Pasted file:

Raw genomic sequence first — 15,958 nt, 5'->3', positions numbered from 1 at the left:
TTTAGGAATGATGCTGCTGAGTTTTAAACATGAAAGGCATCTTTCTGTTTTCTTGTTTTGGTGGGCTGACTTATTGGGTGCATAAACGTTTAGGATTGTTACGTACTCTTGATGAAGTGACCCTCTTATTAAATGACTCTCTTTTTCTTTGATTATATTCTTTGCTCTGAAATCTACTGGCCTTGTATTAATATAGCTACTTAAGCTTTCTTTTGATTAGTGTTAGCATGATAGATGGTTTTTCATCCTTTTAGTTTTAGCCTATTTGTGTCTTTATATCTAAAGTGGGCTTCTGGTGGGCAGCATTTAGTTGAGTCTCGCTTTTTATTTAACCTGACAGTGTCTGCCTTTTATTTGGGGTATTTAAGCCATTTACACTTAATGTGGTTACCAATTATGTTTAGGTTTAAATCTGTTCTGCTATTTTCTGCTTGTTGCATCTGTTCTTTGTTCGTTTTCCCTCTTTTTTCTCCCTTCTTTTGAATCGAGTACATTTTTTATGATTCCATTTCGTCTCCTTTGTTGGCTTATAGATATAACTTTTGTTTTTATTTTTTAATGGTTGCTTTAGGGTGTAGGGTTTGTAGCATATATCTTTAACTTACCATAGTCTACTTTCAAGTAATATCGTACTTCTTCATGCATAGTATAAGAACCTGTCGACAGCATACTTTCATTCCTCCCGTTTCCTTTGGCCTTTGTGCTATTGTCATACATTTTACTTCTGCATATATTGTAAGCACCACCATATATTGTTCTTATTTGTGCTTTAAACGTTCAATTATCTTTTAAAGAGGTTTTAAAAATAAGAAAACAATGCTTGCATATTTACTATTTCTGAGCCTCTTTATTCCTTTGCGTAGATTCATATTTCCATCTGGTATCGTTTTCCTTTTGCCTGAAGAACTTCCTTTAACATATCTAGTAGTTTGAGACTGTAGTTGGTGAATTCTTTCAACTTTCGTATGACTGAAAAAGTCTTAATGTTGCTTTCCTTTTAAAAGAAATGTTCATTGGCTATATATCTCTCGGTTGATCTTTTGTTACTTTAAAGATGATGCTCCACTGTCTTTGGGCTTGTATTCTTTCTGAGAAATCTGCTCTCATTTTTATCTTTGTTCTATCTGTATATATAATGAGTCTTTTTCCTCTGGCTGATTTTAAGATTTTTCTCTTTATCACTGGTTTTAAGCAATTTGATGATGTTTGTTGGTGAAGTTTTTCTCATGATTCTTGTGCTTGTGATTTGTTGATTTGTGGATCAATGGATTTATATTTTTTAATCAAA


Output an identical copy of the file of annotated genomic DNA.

Raw genomic sequence first — 15,958 nt, 5'->3', positions numbered from 1 at the left:
TTTAGGAATGATGCTGCTGAGTTTTAAACATGAAAGGCATCTTTCTGTTTTCTTGTTTTGGTGGGCTGACTTATTGGGTGCATAAACGTTTAGGATTGTTACGTACTCTTGATGAAGTGACCCTCTTATTAAATGACTCTCTTTTTCTTTGATTATATTCTTTGCTCTGAAATCTACTGGCCTTGTATTAATATAGCTACTTAAGCTTTCTTTTGATTAGTGTTAGCATGATAGATGGTTTTTCATCCTTTTAGTTTTAGCCTATTTGTGTCTTTATATCTAAAGTGGGCTTCTGGTGGGCAGCATTTAGTTGAGTCTCGCTTTTTATTTAACCTGACAGTGTCTGCCTTTTATTTGGGGTATTTAAGCCATTTACACTTAATGTGGTTACCAATTATGTTTAGGTTTAAATCTGTTCTGCTATTTTCTGCTTGTTGCATCTGTTCTTTGTTCGTTTTCCCTCTTTTTTCTCCCTTCTTTTGAATCGAGTACATTTTTTATGATTCCATTTCGTCTCCTTTGTTGGCTTATAGATATAACTTTTGTTTTTATTTTTTAATGGTTGCTTTAGGGTGTAGGGTTTGTAGCATATATCTTTAACTTACCATAGTCTACTTTCAAGTAATATCGTACTTCTTCATGCATAGTATAAGAACCTGTCGACAGCATACTTTCATTCCTCCCGTTTCCTTTGGCCTTTGTGCTATTGTCATACATTTTACTTCTGCATATATTGTAAGCACCACCATATATTGTTCTTATTTGTGCTTTAAACGTTCAATTATCTTTTAAAGAGGTTTTAAAAATAAGAAAACAATGCTTGCATATTTACTATTTCTGAGCCTCTTTATTCCTTTGCGTAGATTCATATTTCCATCTGGTATCGTTTTCCTTTTGCCTGAAGAACTTCCTTTAACATATCTAGTAGTTTGAGACTGTAGTTGGTGAATTCTTTCAACTTTCGTATGACTGAAAAAGTCTTAATGTTGCTTTCCTTTTAAAAGAAATGTTCATTGGCTATATATCTCTCGGTTGATCTTTTGTTACTTTAAAGATGATGCTCCACTGTCTTTGGGCTTGTATTCTTTCTGAGAAATCTGCTCTCATTTTTATCTTTGTTCTATCTGTATATATAATGAGTCTTTTTCCTCTGGCTGATTTTAAGATTTTTCTCTTTATCACTGGTTTTAAGCAATTTGATGATGTTTGTTGGTGAAGTTTTTCTCATGATTCTTGTGCTTGTGATTTGTTGATTTGTGGATCAATGGATTTATATTTTTTAATCAAA